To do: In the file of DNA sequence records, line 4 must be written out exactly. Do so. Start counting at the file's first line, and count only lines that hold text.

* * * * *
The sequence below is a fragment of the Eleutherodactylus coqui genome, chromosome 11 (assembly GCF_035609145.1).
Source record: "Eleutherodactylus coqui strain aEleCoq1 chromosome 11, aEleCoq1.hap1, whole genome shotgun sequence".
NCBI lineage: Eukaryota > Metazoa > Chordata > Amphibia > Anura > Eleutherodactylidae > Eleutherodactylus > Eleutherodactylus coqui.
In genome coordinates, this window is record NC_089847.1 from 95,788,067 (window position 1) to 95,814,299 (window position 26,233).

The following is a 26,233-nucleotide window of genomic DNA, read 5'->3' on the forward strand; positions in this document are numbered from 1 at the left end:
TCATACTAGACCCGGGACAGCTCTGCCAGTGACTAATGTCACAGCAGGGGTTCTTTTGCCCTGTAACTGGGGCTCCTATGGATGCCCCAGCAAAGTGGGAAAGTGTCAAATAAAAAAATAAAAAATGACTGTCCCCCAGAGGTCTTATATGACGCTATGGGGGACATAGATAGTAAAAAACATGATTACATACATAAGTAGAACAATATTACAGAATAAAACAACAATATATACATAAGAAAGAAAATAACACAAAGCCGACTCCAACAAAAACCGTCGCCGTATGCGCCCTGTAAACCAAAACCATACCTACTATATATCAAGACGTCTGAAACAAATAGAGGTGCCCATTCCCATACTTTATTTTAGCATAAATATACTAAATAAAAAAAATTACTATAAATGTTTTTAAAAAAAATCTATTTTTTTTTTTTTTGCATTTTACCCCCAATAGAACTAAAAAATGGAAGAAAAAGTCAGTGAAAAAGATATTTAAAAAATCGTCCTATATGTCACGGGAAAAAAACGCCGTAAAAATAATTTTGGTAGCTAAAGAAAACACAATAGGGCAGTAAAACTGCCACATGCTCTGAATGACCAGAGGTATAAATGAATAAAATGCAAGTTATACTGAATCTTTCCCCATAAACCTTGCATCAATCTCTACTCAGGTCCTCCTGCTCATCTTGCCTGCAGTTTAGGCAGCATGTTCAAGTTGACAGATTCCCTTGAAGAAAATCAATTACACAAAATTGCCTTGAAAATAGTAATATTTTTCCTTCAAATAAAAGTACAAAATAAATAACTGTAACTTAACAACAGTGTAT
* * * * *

In genome coordinates, this window is record NC_089847.1 from 95,788,067 (window position 1) to 95,814,299 (window position 26,233).